Chapter 22/23/24 – Engine NACA scoop

I started out today by sanding and shaping the micro fillet I inlayed around about half of the junction between the aft RAM air segment and the front face of the firewall. I’ll do one final tweak, but I’d say this gets me very close to where I need to be… at least 80-90%.

I then got to work on the RAM air scoop aft structure-mounted NACA scoop that will supply cooling air to both the PMAG electronic ignition and the engine driven fuel pump. The template I used was right out of a CSA article on NACA/flush-mounted scoops.

Now, to be clear this is a bit of an experiment on yes, an experimental aircraft.  I say this because there are 2 factors that make this a non-typical NACA scoop install… at least in my book.  I could very well be wrong of course.

First, the segment of RAM air scoop structure that this NACA is embedded into is not flat, as you can see here.

Next, and although I didn’t get a shot of it (yet).  The portion of the RAM air scoop aft structure where this NACA scoop is located is just aft of where the profile of the scoop structure starts to turn upwards to eventually blend into the bottom cowling.  Since it’s not on a straight and level segment of the bird I’ll have to monitor how it does.

To be even more clear, if this turns out to be a big fail it would take maybe 2 days to rip it out, fill the pocket with pour foam, glass over with a ply of BID and then spend a day or two painting it.  Barely any, if any, added weight in removing it.

I then got busy on the NACA fitting that will jut out of the aft side of the NACA scoop. This fitting will slide into a connector that will connect the NACA to a 1.25″ diameter SCAT tube that carries the air into the engine compartment.  I had been shooting for a 1.5″ diameter SCAT tube, but space is tight in this area, especially in the firewall bridge.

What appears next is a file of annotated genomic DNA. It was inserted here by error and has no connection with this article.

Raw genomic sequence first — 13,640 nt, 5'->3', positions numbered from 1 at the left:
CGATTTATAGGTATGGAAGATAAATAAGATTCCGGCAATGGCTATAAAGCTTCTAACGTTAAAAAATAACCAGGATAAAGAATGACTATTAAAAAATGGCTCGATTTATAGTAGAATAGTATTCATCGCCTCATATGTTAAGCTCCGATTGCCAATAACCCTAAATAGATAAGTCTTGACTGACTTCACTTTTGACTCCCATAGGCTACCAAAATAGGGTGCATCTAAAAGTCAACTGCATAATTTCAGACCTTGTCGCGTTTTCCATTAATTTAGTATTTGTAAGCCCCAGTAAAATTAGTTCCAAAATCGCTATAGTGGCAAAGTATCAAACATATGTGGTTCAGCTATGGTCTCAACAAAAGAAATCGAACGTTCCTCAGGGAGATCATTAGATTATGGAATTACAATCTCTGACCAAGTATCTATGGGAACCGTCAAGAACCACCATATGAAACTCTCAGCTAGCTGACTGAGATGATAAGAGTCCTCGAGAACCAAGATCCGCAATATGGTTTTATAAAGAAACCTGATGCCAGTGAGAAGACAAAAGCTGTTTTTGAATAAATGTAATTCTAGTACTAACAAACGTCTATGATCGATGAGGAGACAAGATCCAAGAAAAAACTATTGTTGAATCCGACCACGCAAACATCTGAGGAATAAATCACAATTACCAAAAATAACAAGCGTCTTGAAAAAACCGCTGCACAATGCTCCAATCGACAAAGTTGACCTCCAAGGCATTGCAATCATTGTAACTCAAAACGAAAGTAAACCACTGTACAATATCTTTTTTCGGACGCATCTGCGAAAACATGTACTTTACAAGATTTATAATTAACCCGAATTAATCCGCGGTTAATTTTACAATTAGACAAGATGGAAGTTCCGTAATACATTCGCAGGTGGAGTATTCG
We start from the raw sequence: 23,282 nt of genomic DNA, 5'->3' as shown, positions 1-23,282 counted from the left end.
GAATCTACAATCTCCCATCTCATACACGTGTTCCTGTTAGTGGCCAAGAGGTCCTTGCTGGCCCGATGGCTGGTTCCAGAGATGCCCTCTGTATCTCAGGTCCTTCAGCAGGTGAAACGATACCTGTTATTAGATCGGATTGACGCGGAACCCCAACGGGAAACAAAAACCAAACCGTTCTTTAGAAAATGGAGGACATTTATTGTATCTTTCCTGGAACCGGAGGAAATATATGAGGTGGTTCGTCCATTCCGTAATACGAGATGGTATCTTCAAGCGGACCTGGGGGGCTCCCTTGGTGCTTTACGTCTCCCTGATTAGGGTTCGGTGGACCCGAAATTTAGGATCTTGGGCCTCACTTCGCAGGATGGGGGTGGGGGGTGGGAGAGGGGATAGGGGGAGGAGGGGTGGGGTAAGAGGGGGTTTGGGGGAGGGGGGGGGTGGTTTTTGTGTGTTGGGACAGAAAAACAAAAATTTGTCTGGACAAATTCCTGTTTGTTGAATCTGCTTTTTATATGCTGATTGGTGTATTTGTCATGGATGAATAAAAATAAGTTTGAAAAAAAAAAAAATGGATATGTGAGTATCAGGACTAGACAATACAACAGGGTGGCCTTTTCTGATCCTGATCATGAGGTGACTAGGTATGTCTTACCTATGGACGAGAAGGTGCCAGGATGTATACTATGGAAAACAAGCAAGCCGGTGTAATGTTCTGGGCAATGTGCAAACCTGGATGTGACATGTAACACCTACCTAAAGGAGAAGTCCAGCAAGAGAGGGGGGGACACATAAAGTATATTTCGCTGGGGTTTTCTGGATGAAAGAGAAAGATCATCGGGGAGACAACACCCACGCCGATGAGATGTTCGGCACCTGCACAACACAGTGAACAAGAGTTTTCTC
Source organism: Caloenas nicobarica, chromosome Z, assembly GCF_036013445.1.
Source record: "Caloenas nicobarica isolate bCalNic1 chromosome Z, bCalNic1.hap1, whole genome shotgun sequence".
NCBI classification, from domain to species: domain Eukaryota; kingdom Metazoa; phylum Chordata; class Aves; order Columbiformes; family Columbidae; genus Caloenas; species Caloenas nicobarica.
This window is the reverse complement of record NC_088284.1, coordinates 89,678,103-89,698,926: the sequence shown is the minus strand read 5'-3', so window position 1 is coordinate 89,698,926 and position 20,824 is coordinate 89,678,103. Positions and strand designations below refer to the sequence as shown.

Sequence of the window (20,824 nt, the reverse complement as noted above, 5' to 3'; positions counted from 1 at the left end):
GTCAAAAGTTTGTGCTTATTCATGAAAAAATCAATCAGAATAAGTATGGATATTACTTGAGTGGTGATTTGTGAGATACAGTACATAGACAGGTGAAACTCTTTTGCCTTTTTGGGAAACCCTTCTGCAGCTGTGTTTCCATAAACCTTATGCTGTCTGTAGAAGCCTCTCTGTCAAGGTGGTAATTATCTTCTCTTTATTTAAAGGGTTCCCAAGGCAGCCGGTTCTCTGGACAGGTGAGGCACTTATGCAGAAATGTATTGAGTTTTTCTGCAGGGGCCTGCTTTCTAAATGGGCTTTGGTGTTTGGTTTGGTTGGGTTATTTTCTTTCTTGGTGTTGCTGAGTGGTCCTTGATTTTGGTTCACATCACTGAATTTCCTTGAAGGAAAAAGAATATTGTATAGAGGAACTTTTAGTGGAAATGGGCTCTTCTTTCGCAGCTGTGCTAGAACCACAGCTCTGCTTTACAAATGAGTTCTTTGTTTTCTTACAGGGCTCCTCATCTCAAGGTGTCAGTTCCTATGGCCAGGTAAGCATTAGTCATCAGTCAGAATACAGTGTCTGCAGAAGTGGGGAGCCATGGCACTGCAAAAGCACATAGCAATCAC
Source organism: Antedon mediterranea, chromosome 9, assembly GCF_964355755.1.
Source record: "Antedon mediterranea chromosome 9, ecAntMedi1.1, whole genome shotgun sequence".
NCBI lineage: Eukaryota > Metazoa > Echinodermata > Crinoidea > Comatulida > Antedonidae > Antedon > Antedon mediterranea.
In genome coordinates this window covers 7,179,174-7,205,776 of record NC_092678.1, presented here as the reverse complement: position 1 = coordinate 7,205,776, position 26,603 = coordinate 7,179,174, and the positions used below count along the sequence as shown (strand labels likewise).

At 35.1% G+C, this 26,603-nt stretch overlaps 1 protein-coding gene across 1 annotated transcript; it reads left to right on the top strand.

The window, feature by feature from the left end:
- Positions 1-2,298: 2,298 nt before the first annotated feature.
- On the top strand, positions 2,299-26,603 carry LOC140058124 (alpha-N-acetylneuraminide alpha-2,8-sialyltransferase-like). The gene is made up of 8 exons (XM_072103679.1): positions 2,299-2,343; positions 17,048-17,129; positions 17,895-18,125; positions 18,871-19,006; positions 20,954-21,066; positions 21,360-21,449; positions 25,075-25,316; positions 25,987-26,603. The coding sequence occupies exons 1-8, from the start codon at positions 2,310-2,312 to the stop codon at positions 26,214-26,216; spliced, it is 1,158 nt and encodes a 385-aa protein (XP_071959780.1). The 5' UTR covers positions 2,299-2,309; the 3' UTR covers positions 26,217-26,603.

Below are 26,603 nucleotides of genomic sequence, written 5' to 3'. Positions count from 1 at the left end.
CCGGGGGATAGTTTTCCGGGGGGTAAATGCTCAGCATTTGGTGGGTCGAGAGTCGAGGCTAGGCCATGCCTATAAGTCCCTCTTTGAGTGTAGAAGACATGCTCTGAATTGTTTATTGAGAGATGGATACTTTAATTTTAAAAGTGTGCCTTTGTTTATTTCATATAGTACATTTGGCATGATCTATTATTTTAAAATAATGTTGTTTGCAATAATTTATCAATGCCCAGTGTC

Once I got the configuration of the aft NACA fitting set (or so I thought), I secured it with tape and then poured foam around it.

Here’s a bit after I hacked off some of the pour foam. Note the blue foam in the front portion of the NACA fitting to keep pour foam out.

I then test fitted the NACA fitting position and didn’t like what I saw.  It was a bit too high and too angled down.  It was a good (better?) position most likely for air flow (that’s the whole point, right?!) but getting the RAM air scoop/hell hole hatch cover on and off was just not going to happen with the NACA fitting in this position.  I needed to lower it just a hair, and straighten/level it just a hair more (less angled) for it to work.

Here’s the final position I settled on. My intense background in armchair engineering makes me think this will get cooling air to the targets pretty darn close to what the previous position would have…. at least that’s what I choose to believe! <grin>

I micro’d the bottom portion (as situated in the pic) and laid up some BID around it to secure the NACA fitting.

I also taped up the end of a 1.25″ aluminum tube with a taped up toilet paper roll sticking out of the end to make my male/female connector to connect to both the NACA fitting above and into 1.25″ diameter SCAT tubing.  I then peel plied this 3-ply BID layup.

My last task for the evening was to use the original somewhat-aerodynamic S-glass grazing nub —in lieu of a hockey puck… this was before Marco machined me a very aerodynamic/cool bumper from a hockey puck— from Feather Light as a mold for my bottom center line-mounted, aft-facing video camera. I didn’t need quite the height for mounting the camera and I definitely didn’t need a heavy, solid S-glass piece to mount it into… but I liked the shape so I just glassed a few plies of scrap BID over it.

I’m guessing in all my machinations tonight I forgot to grab a layup pic of the video camera mount housing, but a few hours later I pulled the layup from the mold and cleaned it up. Here it is.

Tomorrow I’ll continue to work on the NACA scoop and all the tasks on the bottom of the bird so I can get it finished for paint and then flipped back upright post haste.


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